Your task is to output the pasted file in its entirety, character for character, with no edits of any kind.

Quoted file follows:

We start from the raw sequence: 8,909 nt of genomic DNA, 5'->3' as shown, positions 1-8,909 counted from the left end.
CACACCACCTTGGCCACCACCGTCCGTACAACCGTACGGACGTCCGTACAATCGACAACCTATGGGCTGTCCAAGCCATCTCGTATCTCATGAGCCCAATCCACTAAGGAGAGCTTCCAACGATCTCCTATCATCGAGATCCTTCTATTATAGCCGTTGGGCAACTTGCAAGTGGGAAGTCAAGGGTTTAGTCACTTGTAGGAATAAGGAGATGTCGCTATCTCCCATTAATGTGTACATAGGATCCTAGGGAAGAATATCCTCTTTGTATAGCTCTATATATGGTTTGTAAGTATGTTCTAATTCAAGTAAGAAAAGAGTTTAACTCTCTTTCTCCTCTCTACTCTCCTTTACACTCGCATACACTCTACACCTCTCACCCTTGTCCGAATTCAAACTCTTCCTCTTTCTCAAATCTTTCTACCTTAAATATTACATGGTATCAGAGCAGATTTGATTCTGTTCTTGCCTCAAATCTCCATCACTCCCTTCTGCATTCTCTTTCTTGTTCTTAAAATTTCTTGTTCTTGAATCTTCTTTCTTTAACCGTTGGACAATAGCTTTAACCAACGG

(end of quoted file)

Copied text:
We start from the raw sequence: 8,909 nt of genomic DNA, 5'->3' as shown, positions 1-8,909 counted from the left end.
CACACCACCTTGGCCACCACCGTCCGTACAACCGTACGGACGTCCGTACAATCGACAACCTATGGGCTGTCCAAGCCATCTCGTATCTCATGAGCCCAATCCACTAAGGAGAGCTTCCAACGATCTCCTATCATCGAGATCCTTCTATTATAGCCGTTGGGCAACTTGCAAGTGGGAAGTCAAGGGTTTAGTCACTTGTAGGAATAAGGAGATGTCGCTATCTCCCATTAATGTGTACATAGGATCCTAGGGAAGAATATCCTCTTTGTATAGCTCTATATATGGTTTGTAAGTATGTTCTAATTCAAGTAAGAAAAGAGTTTAACTCTCTTTCTCCTCTCTACTCTCCTTTACACTCGCATACACTCTACACCTCTCACCCTTGTCCGAATTCAAACTCTTCCTCTTTCTCAAATCTTTCTACCTTAAATATTACATGGTATCAGAGCAGATTTGATTCTGTTCTTGCCTCAAATCTCCATCACTCCCTTCTGCATTCTCTTTCTTGTTCTTAAAATTTCTTGTTCTTGAATCTTCTTTCTTTAACCGTTGGACAATAGCTTTAACCAACGG